R: It was kind of weird. But the face that Glass was attached to is so damn charming. And it was promising oysters and tequila. Who could resist?
T: Fair enough. Flattery will get you everywhere.
R: I was also curious to see the general public's first reaction to it. People looked for any excuse to come up and talk to you about it. It was the first thing our server asked us, remember? "I've gotta ask: What's up with that glass visor thing?" Everyone sitting near us was staring. You might as well have been wearing a huge squirrel costume.
T: Next time I will wear my huge squirrel costume. That's more of a date 2.0 thing, I think.
T: Squirrels aside, do you think there are rules around technology and date etiquette?
R: There are most definitely unspoken rules around dating and phones. And, yes, I tend to obliviously violate them.
T: Okay so maybe I got mad at you for texting back and forth with a friend while we waited for our entree. Was that hypocritical?
R: Well, yeah... at least a little. You were also on your Android phone too. We were both on our phones on that date - not just on Glass. I have pictures to prove it.
T: Oh. Er... my bad.
R: There are rules. No phones on fancy date night. It's a time to connect with a person that's important to you.
T: Oh, so you're saying that I'm important to you? The truth comes out! Maybe this was all a ruse to get you to say that you liked me?
R: [Possibly creeped-out silence]
T: So, uh, let's get down to brass tacks. Do you think Google Glass is going to turn us all into zombie cyborgs who don't care about other humans? There are apps for virtual kissing, you know.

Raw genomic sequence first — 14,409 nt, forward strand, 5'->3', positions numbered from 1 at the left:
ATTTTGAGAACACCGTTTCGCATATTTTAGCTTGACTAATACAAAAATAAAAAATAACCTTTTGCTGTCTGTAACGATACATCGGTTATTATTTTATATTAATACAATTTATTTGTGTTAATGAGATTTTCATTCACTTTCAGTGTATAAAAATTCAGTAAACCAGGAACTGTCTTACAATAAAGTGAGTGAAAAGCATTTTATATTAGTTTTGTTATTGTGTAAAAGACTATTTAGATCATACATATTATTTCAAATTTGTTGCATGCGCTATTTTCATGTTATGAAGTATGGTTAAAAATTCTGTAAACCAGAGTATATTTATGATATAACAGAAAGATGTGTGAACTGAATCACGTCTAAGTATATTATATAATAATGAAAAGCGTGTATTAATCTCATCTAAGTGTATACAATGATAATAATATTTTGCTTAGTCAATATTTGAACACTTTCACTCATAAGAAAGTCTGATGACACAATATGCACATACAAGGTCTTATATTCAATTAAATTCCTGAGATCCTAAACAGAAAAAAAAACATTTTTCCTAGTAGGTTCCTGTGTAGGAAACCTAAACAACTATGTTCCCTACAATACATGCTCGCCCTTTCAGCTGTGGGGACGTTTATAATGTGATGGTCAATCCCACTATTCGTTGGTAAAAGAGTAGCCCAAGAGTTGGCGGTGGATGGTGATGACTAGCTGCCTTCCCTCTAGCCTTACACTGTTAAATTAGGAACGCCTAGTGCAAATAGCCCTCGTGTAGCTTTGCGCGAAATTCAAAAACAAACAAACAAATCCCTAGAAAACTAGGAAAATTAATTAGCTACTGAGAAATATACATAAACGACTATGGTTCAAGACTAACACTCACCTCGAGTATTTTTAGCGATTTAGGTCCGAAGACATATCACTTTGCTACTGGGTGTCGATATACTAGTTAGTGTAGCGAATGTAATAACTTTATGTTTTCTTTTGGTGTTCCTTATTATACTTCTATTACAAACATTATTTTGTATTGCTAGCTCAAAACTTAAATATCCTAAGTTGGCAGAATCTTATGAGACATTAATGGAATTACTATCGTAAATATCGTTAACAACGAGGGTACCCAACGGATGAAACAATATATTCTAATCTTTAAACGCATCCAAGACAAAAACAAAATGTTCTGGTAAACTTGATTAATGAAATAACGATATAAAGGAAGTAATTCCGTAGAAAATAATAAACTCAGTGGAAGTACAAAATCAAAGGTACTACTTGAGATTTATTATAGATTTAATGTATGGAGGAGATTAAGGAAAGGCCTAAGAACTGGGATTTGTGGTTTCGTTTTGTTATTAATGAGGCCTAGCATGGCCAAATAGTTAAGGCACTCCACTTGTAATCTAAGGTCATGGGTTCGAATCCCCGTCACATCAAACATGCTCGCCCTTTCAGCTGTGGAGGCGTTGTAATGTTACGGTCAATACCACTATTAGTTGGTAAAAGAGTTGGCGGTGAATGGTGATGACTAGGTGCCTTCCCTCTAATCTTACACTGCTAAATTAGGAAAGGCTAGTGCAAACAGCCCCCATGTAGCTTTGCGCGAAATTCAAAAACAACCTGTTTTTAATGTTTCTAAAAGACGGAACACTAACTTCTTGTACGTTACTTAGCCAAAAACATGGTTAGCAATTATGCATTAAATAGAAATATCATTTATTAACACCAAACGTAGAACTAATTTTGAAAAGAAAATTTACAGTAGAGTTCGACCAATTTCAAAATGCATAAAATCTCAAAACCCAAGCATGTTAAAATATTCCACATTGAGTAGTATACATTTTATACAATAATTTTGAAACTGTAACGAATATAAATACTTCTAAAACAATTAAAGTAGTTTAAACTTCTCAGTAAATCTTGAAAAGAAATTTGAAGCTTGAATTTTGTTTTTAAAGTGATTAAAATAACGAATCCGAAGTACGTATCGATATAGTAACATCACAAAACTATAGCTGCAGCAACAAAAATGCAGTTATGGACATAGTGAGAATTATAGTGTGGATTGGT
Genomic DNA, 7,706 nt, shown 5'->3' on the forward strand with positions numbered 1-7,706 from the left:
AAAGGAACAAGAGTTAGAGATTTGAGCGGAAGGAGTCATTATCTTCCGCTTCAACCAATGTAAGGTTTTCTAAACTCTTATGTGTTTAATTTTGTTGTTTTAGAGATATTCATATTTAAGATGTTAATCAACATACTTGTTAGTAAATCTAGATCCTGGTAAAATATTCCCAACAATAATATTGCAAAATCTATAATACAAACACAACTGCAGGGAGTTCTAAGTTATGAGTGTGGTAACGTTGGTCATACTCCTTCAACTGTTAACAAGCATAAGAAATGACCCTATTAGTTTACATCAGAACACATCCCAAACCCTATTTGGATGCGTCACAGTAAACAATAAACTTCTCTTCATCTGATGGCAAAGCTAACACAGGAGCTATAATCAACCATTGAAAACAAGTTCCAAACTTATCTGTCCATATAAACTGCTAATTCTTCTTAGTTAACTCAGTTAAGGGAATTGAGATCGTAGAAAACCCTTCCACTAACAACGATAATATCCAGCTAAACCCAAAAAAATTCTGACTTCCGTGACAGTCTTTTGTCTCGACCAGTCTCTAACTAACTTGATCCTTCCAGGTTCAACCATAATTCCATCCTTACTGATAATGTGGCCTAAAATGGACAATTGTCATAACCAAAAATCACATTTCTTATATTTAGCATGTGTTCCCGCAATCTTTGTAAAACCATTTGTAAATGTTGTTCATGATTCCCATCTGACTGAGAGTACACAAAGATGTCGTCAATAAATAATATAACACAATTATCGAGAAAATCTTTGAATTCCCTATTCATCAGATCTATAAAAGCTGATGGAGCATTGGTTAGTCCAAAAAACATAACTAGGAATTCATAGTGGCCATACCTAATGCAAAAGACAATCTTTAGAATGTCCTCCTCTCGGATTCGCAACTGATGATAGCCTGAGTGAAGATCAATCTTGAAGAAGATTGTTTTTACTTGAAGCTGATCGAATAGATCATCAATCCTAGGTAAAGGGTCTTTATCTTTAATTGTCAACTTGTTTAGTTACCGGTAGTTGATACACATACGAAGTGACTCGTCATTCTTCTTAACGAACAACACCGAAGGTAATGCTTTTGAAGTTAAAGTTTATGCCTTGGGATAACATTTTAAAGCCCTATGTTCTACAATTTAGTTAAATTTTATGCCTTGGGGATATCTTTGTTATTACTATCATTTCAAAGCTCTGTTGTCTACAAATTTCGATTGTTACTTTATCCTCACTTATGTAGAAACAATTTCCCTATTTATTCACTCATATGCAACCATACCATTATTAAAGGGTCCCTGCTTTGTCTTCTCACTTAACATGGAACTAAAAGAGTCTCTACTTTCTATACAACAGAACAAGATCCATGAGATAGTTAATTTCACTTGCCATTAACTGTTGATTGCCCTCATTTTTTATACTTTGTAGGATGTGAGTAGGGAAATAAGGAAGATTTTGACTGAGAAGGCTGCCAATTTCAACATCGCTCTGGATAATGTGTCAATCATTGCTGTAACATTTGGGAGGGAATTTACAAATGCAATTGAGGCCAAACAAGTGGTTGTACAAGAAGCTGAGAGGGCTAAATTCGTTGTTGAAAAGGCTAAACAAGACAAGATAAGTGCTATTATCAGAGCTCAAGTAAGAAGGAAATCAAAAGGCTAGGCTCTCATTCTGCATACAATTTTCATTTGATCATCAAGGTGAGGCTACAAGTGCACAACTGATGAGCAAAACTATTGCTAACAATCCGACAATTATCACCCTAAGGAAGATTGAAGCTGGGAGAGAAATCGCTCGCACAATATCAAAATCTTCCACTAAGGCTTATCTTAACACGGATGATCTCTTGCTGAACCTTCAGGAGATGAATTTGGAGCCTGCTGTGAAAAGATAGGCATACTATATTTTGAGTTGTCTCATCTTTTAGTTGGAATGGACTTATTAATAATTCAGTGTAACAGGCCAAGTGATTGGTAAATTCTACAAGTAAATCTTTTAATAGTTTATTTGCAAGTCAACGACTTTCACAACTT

R: I think Google Glass is going to turn the people who are already predisposed to being zombie cyborgs into zombie cyborgs. I think it's easy to own and use Glass with respect and class to the people around you. It really depends on the person wearing them.
T: What about how I used Glass during our date? Was it distracting or rude?
R: I thought you were super classy. You only talked to it (to send texts) when you needed to. And I love that you could take candid pictures of our experience, that part was great. But in the back of my mind I worried I didn't have your full attention.
T: You did... I swear!
R: But the fact of the matter is there was a thing on your face that also had that attention. I had trouble seeing my way around it, literally. A phone in a bag wouldn't get checked [until] the date is over. Not that mine was in a bag...
T: How much did you enjoy our landmark social experiment on a scale of 1 (total catastrophe) to 10 (impromptu marriage in Vegas)?
R: I'd give the outing a 7. I definitely wouldn't want you to wear it to my birthday dinner or anything. But it was a fun to see other people react to a thing that they really didn't understand... especially during Happy Hour.
T: So how did you think the end of the date went? Did Glass affect that?
R: You mean when I lifted Glass from your face and with one careful motion slid it into its specialty Japanese microfiber case with a hardshell bottom?
T: You had me at "microfiber".
T: So, um, do you want to get drinks this weekend?
R: I would love to go on another date with you. But will Glass be coming?
That Wasn't So Bad, Now Was It?As for delicate, at-times technophobic Portland, I may have unraveled its gossamer social fabric in ways irrevocable. After drawing a lot of stares, I'm a little embarrassed to go back to the same oyster place in my North Portland neighborhood. (Which sucks, because they have a kick-ass special on Tuesdays.)
Still, my date — who I have taken quite a shine to — sounds game for further interactions in the three-dimensional world. (And I mean, how cute is it that she put up with all of this experiential tech-journo bullshit to begin with?)
I have to admit: The world beyond Glass does have its perks.
All photos by Rebecca Barron and Taylor Hatmaker.